Just bought a house in New England.
The home inspector said the attic ventilation was inadequate. First, the ridge vent wasn't big enough. Second, he said there were no soffit vents.
Just eyeballing things from underneath, the eves are very, very narrow. How could soffit vents be installed if there's almost no soffit?
Also, is a roofer the best type of contractor to look at attic ventilation?
Describe "very, very narrow". 1"? 2"? 3"?
Soffit vents can be installed by cutting away all of the wood on the
underside and then covering the gap with slotted vinyl like this:
Those vents can be trimmed to fit, but not knowing what you mean by "very,
very narrow" I can't say if those will work for you. You could add gable
vents, even powered gable vents. They are not as efficient as soffits
vents, but they should help.
Really? Mold in the attic or elsewhere in the house is the only reason to
ventilate an attic? Perhaps you should do a little research before
answering attic ventilation questions. Here, I'll help you out...
Stolen without permission from
Natural Attic Ventilation
At first it may seem odd to add insulation for warmth and then purposely
allow cold air to enter the attic through vents, but this combination is
the key to a durable and energy-efficient home. Here's why: in the winter,
allowing a natural flow of outdoor air to ventilate the attic helps keep it
cold, which reduces the potential for ice damming (snow that melts off a
roof from an attic that is too warm and then re-freezes at the gutters,
causing an ice dam that can damage the roof). Proper insulation and air
sealing also keeps attics cold in winter by blocking the entry of heat and
moist air from below. In the summer, natural air flow in a well-vented
attic moves super-heated air out of the attic, protecting roof shingles and
removing moisture. The insulation will resist heat transfer into the house.
On Sunday, June 15, 2014 9:37:20 AM UTC-4, DerbyDad03 wrote:
Mold isn't a reliable indicator of whether attic ventilation is sufficient.
Plus a big factor here is the inspector said there is a ridge vent that is
too small and *no soffit venting*. I'd like to see a building engineering
or code reference that says that's an acceptable ventilation system. Every
credible source, roofing supplier, etc will tell you that with a ridge
vent you also need soffit vents of equal capacity to allow air to flow
That is not necessarily true. There are differing opinions on the Short
I've posted 2 links below. One says never mix gable vents and ridge vents
while the other claims to debunk the short circuit myth. There are many
other articles taking both sides of the question. I'm not saying who is
right and who is wrong, I'm simply saying that claiming that "nobody
thinks" you should have both isn't true.
Granted, I don't know that anyone would actually install soffit, ridge
_and_ gable vents from scratch, but gable vents and ridge vents are not
Personally, when I had soffit and roof vents installed with my new roof, I
closed off my gable vents based the recommendation of my roofing
contractor, but that was before I read any of the differing opinions on the
Short Circuit theory. That said, I'm not planning on opening them back up.
On Sunday, June 15, 2014 10:19:17 AM UTC-4, DerbyDad03 wrote:
I couldn't get the Air Vent link to open on this PC, so I'll have to take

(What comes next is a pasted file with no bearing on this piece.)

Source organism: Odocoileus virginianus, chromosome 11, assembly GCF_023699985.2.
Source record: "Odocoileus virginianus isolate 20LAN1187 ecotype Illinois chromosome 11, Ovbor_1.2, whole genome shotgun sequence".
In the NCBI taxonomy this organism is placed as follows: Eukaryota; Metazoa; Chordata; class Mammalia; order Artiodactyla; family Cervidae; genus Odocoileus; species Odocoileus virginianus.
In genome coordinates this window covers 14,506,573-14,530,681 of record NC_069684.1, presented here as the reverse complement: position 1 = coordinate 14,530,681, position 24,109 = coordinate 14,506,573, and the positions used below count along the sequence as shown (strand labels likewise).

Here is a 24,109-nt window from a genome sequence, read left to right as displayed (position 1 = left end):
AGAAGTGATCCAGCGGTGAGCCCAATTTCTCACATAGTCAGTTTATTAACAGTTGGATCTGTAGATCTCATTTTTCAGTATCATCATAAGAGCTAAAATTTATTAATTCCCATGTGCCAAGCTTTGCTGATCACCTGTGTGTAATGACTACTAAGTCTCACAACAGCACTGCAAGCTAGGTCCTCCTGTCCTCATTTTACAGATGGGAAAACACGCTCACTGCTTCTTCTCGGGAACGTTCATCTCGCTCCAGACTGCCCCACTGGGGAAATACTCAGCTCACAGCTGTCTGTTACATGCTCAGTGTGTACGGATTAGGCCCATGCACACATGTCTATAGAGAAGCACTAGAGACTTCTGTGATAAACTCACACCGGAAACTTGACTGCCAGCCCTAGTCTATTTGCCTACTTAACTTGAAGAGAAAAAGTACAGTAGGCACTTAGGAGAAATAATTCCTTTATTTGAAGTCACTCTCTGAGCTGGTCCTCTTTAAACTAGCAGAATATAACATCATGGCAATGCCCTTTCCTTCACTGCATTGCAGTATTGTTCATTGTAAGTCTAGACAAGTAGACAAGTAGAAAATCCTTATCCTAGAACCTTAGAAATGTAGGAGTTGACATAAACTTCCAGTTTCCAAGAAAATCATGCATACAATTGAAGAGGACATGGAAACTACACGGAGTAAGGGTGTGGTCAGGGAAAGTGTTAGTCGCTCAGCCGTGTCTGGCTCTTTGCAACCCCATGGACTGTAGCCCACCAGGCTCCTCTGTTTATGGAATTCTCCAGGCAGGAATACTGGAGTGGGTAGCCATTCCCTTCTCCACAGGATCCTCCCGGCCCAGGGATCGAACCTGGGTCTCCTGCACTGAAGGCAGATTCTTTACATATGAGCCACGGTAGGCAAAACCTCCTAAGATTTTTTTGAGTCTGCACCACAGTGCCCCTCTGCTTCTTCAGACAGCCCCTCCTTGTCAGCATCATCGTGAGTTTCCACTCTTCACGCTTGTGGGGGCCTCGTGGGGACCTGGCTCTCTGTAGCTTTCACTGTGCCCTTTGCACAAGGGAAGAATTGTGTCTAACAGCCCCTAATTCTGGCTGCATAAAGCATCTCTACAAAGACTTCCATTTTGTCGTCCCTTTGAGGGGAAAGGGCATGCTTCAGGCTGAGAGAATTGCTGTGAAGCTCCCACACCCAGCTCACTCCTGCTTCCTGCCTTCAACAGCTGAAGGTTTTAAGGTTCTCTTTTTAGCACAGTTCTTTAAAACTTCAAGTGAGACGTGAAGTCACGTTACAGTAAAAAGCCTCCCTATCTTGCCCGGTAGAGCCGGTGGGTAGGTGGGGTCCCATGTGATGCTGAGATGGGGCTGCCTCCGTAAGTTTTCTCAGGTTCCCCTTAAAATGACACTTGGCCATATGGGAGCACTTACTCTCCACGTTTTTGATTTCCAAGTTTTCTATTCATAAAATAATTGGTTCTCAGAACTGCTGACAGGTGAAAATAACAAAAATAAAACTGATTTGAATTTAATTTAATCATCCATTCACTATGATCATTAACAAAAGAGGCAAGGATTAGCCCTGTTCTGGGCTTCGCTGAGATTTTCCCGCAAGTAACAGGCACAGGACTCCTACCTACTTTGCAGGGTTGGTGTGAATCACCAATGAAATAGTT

a look at it later, but I assume it says that you should not have both gable
and ridge vents. I did look at the other link. I have wondered what the
exact effect of having both gable and ridge vents together would be and I
would say that I never fully bought the short circuit idea either.
In the current discussion, the OP already as a ridge vent, and apparently
no gable vents. In that context, the suggestion was made that for a
typical gable type roof, gable vents should be used. I should have said
was that I don't know of any credible source that would tell you to add
gable vents to a house that already has a ridge vent. I think most "experts" would tell you to
close off the gables if you install a ridge vent. Per the model video,
that may not be necessary and I often thought if hot air is rising, that
the gable would just offer another way out. That;s what the model video
shows. But also, if you look at the
smoke in the video, it appears that on the end closest, little smoke is coming
out of the ridge vent near the gable vent. That would suggest that while
in that model the gable vent isn't hurting, it may not be helping either,
because air just comes out it instead of out of the ridge vent.
So, I can see not closing off existing gable vents. What I disagree with
is Homelessguy's idea that gable vents are the best solution for that type
roof and the implication that the OP with a ridge vent should be looking at
gable vents. Clearly his main problem is no soffit vents and maybe an
inadequate ridge vent.
As part of my roofing contractor giving me the quote for his work, he
suggested that I install the foam baffles after he cut the soffit vents and
installed the ridge vent. Knowing the cramped layout of my crawl space
attic, I (jokingly) asked him how much he would charge me to do it. He
laughed and refused to give me a number. I'm sure he would have if I had
pressed him, but he also knew I wouldn't go for it.
It was one of the sweatiness, dirtiest jobs I've done in a long time.
Crawling on top of insulation, dressed in long sleeves, long pants and
wearing a dust mask, squeezing between the rafters while lying on my back
and reaching as far down as I could to staple the baffles in place. It
really sucked, but I knew I had to do it or the money spend on having the
soffits cut and the ridge vents installed would have been wasted. The
difference between soffit and ridge vents vs. the gable and box vents I had
before is tremendous. It is so, so much cooler in the attic.
Some ridge vents span the entire width of the roof. Mine does. Mine is a
GAF Cobra product, this link is to an OwensCorning model, so full width
ridge vents are common across manufacturers.
On Monday, June 16, 2014 3:54:19 PM UTC-4, DerbyDad03 wrote:
You're right, having the ridge vent product span the entire peak is
typical. And it makes sense because it looks uniform. We were talking
about the ridge vent being inadquate and what I was thinking of when
I typed that was where the *cut for the opening* ends. With a typical
install the opening will stop well short of the end of the roof.
One good reason is that you don't want to cut into the eaves, only into